"You needn't take that tone with me, sir," she countered. "I only lied about witnessing a murder," she added with a nod. "It was the best I could come up with on the spur of the moment. At least, I think that's all I lied about. If I think of anything else, I'll mention it, all right? Now please quit your scowling, Caine. This isn't the time to be critical."

"Will you two save your arguing for later?" Nathan demanded. "Jade? Tell me how the fire started.

Was someone careless with ..."

"It was deliberate, not careless," Jade explained. "Whoever set out to burn your home, well, they certainly knew what they were about. They were very thorough. Even the wine cellar was destroyed, Nathan."

"Hell, not the wine cellar!" Nathan cried.

"I believe they were trying to destroy the letters," Jade said. "Since they couldn't find them when they pillaged the house, they . . ."

"They pillaged my house?" Nathan asked. "When?"

"The day before they burned it down," she answered. "Oh, dear, I just remembered," she added with a glance in Caine's direction. "I lied about falling down the stairs, too. Yes, I ..."

Nathan let out a sigh, drawing her attention back to him. "When this is over, I will rebuild," he said. "What about the stables, Jade? Were they left intact?"

"Oh, yes, the stables were left untouched, Nathan. You needn't worry about that."

Caine was watching Jade. The worry in her gaze was so obvious, he wondered why Nathan hadn't noticed she hadn't finished giving him his disappointments yet.

"It's too bad about your house," Colin said.

"Yes," Nathan answered. "But the stables are all right. Colin, you should see my stock. There's one horse in particular, a fine Arabian stallion I paid a fortune for, but he was well worth the money. I

named him Lightning."

"Lightning?" Colin asked, grinning over the absurd name. "Sounds like Harry had a hand in choosing that name."

"He did," Nathan admitted with a grin. "Still, it's fitting for the steed. He runs as fast as the wind. Only Jade and I can seat him. Wait until you see him . . ." Nathan quit his boasting when he noticed Jade was shaking her head at him again.

"What, Jade? Are you disagreeing that Lightning isn't as fast as the wind?"

"Oh, yes, Nathan, Lightning was as fast as the wind."

Nathan looked ready to weep. "Was?"

"I'm afraid I have a little more disappointing news for you, Nathan. There was this mishap and your fine horse was shot between his lovely brown eyes."

Caine had leaned forward in his chair again. The ramifications of what she was telling her brother had just hit him full force. "You mean to say you weren't lying about that, either?"

She shook her head again.

"What the hell!" Nathan shouted. "Who shot Lightning?"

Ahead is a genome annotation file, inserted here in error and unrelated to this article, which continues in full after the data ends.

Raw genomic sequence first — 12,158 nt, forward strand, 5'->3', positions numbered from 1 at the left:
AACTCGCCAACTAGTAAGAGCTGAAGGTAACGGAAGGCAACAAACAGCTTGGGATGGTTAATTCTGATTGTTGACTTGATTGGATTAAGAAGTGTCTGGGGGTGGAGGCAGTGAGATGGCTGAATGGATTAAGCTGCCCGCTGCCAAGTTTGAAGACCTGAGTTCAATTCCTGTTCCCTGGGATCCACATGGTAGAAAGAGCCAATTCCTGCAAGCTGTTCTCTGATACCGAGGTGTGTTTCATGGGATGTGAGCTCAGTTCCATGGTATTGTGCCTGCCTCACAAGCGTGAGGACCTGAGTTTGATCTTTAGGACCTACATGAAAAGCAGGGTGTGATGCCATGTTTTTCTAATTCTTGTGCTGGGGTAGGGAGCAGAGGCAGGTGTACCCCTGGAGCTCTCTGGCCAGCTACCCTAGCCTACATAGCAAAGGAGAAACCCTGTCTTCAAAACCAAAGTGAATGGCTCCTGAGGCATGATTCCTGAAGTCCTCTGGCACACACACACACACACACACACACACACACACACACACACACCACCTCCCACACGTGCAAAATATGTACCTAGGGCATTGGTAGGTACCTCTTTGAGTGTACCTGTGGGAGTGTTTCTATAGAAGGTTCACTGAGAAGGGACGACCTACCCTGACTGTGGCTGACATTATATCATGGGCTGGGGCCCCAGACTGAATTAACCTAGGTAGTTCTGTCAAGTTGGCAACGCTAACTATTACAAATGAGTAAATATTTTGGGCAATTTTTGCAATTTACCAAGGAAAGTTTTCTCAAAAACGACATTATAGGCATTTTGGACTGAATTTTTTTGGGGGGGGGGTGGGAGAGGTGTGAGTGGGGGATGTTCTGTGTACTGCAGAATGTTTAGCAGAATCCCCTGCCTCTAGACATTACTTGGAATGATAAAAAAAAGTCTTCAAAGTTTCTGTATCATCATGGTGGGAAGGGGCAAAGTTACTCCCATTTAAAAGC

She glared at Caine. "I told you he was going to be disappointed," she muttered.

"That sure as certain isn't my fault," Caine muttered. "So you can quit glaring at me so intently."

"Did Caine shoot him?" Nathan roared.

"No," Jade rushed out. "He just didn't believe you'd be so disappointed. I hadn't even met Caine then."

Her brother fell back against the cushions and threw his hand over his eyes. "Is nothing sacred?" he bellowed.

"Apparently Lightning wasn't," Caine interjected dryly.

Nathan glared at him. "He was a damned fine horse."

"I'm sure he was," Caine said before turning back to Jade. "If you're telling me the truth about this, then it can only mean . . ."

"I really would appreciate it if you'd quit insulting me, Caine," she snapped.

"Jade always tells the truth," Nathan defended.

"Really?" Caine drawled out. "I haven't seen that side of her yet. From the moment I met her, she's done nothing but lie. Haven't you, sweet? All that's going to change now though, isn't it?"

She refused to answer him.

"Sweetheart, why don't you give Nathan the rest of the bad news?"

"The rest? My God, there's more?"

"Just a little bit more," she answered. "Do you remember your lovely new carriage?"

"Not my carriage, Jade," Nathan protested with a low groan.

She turned to Colin while Nathan went through his list of expletives again. "You should have seen it, Colin. It was splendid. The interior was so large and comfortable. Nathan had the backs of the seats

done in such soft leather."

Colin was trying to look sympathetic. "Was?" he asked.

"Someone torched it," Jade announced.

"Now why would anyone want to destroy a perfectly good vehicle?"

Caine answered that question. "Your sister has left out an important detail," he stated. "She happened

to be inside when it was set on fire."

Colin was the first to react to that statement. "My God, Jade. Tell us what happened."

"Caine just did tell you," she said.

"No, tell us exactly how it happened," Colin insisted. "You could have been killed."

"That was their intent," she said, her voice tinged with exasperation. "They meant to kill me. After your house was destroyed, the carriage was made ready and I set out for London. I wanted to find you, Nathan . . ."

"How many men went with you?" Caine interrupted to ask.

"Hudson sent two men with me," she answered.

Caine shook his head. "I thought you told me you'd only been back in England two weeks," he said.

"Well, actually, it was a little longer," she hedged.

"How long?"

"Two months," she admitted. "I did have to lie about that."

"You could have told me the truth."

He was getting angry. She was too irritated to care. "Oh? And would you have believed me if I'd said

I was Pagan and that I had just snatched Winters, given him to Nathan, and was now trying to ... Oh, what's the use. You wouldn't have listened to me."

"Wait a minute," Nathan interrupted. "Who is Hudson, Jade? You said Hudson sent two men with you, remember?"

"He's the butler Lady Briars hired for you."

Nathan nodded. "And then what happened?" he asked.

"We were just outside London when those same three men trapped us. They'd blocked the road with fat tree branches. I leaned out the window to see what was going on when I heard the shouting. Someone

hit me then, Nathan, on the side of my head. It fairly knocked the wind out of me. I must have fainted, though I'm embarrassed to admit to that possibility." She turned to look at Caine. "It isn't at all in my nature to swoon."

"Jade, you're digressing," Caine reminded her.

She gave him a disgruntled look, then turned back to her brother. "The interior of the carriage was ripped to shreds. They'd used their knives on the fine leather. I smelled smoke and of course got right out."

"They were hunting the letters?" Colin asked.

"You just opened the door and climbed out?" Nathan asked at the very same moment.